COOPERATIVE URBAN APPLICATIONS
The CURB Sub-project is one of the three application projects of CVIS.
It will develop and validate cooperative service components to improve the efficient use of the urban road network; there are positive effects on traffic safety and the environment as well. Main innovation will be the cooperative exchange of data between individual vehicles and the roadside equipment, and provision of dedicated, targeted services to individual vehicles from the roadside. This will create a cooperative system for detailed travel data collection, personalised travel information, greatly improved management of traffic at all urban levels and promote the efficient use of road space.
CURB will develop concepts and a toolkit for vehicle-infrastructure cooperation suitable for urban roads, within the high-level CVIS architecture. This will enable advanced traffic optimization scenarios, effective throughout the network, at the same time maintaining a high level of local response to momentary traffic fluctuations, disturbances and priority vehicle requests.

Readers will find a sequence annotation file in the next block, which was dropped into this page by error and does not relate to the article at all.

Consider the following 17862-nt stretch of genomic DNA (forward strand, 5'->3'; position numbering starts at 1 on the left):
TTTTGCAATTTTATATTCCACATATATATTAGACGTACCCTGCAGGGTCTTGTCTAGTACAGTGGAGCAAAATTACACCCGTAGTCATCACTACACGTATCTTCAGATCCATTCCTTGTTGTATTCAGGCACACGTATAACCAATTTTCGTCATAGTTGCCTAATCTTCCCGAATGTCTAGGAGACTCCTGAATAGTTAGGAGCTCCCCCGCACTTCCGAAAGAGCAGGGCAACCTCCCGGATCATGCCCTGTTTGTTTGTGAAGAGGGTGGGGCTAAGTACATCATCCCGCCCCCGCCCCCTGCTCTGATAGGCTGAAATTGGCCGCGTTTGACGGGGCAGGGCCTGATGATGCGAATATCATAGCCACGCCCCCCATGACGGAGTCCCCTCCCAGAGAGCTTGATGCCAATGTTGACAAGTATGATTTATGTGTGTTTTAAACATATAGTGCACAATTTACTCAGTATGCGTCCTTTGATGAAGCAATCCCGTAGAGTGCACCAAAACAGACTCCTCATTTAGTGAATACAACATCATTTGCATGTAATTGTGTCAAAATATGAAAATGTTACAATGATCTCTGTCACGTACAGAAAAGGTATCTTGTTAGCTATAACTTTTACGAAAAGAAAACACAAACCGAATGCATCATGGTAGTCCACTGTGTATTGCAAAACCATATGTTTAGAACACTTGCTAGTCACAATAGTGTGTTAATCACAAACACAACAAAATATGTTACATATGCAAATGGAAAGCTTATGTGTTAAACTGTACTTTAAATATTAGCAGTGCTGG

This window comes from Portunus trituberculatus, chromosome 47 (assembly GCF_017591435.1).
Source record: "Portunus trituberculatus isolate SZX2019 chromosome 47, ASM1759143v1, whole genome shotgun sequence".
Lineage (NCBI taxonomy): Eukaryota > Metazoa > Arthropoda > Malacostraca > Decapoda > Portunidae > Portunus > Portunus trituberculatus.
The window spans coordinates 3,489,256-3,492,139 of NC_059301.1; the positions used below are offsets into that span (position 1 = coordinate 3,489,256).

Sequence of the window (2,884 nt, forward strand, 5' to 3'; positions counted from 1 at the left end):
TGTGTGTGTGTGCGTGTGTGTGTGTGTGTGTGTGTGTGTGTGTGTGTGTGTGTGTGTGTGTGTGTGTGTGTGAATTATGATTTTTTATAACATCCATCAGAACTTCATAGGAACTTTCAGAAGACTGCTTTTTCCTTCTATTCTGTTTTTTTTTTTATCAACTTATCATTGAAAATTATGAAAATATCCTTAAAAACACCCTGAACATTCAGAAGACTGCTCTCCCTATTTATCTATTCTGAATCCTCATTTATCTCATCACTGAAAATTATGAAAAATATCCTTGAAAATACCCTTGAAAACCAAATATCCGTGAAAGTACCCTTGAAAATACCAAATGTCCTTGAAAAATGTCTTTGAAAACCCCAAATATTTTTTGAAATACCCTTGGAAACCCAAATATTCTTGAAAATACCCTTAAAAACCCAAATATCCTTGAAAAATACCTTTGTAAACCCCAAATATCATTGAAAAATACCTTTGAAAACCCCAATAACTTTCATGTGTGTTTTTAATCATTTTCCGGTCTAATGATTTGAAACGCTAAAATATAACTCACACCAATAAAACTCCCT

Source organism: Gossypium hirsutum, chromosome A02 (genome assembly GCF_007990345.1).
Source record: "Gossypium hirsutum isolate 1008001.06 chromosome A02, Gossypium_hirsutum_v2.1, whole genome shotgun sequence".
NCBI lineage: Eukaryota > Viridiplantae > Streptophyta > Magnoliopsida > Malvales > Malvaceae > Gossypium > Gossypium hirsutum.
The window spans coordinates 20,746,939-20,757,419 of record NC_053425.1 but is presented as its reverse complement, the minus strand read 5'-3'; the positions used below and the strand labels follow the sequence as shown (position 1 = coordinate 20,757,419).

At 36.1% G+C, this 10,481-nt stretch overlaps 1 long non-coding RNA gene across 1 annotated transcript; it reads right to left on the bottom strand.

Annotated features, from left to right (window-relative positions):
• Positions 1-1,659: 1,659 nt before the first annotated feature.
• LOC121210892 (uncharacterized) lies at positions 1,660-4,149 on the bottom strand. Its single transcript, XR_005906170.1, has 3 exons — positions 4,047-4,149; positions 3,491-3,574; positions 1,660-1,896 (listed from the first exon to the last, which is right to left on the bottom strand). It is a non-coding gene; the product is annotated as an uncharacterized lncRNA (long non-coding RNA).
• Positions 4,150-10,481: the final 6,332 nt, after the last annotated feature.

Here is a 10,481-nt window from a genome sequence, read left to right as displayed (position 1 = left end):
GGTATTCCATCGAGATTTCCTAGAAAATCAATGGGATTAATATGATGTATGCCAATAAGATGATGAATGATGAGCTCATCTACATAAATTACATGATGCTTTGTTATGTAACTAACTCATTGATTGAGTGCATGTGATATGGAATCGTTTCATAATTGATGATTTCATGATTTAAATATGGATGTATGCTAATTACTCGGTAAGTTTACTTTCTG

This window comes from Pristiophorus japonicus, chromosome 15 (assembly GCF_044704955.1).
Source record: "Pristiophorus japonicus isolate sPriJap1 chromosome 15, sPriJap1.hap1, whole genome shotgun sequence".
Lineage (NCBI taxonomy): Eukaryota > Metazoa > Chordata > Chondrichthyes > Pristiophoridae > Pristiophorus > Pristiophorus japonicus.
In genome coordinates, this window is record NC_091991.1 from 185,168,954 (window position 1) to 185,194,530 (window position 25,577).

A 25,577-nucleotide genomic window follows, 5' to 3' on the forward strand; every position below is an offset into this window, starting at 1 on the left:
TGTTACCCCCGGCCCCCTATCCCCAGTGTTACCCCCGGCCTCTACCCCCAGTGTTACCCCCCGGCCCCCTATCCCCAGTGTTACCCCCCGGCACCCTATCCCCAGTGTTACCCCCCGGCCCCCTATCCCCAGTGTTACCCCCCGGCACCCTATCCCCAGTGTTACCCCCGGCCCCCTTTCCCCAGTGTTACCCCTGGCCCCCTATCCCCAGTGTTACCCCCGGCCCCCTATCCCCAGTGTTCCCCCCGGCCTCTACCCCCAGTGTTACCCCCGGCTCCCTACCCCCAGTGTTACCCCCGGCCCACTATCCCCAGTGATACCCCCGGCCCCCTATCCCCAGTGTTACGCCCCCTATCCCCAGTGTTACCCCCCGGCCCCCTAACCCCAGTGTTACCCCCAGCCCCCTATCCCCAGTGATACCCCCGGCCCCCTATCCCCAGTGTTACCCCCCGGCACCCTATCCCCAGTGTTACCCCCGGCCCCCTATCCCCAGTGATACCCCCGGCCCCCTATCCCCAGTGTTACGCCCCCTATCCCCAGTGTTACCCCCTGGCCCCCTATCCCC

Four useful and realistic example applications will be developed, implemented and tested in parallel, for three fundamentally different (system) levels. However they are ultimately part of the same management process and contribute to the same efficiency objective.
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Cooperative Network Management
Optimum area traffic management by using vehicle/driver destination and other characteristics, and individualised route guidance.
Cooperative Area Routing
Intersection controllers signal momentary disturbances in traffic flow in their area of control, and give individual, destination-based and appropriate rerouting advice to approaching vehicles.
Cooperative Local Traffic Control
Enhanced local intersection traffic control that cooperates with the approaching vehicles, gives control and traffic state related information to the driver and supports and creates green waves through speed recommendations (profiles) for the drivers and data exchange with neighbouring intersections.
Cooperative Flexible Lane Allocation
To increase the capacity of the road infrastructure, a dedicated bus lane is made available to “licensed” and CVIS-equipped vehicles, travelling in the same direction, allowing them to use the lane when and where it would not be a nuisance to public transport and the arguments of speed, punctuality and economy would not be compromised.
Demonstration on test sites
These applications will be demonstrated on at least two CVIS test sites.
Frans Van Waes
CURB Sub-project Leader
Vialis Verkeer & Mobiliteit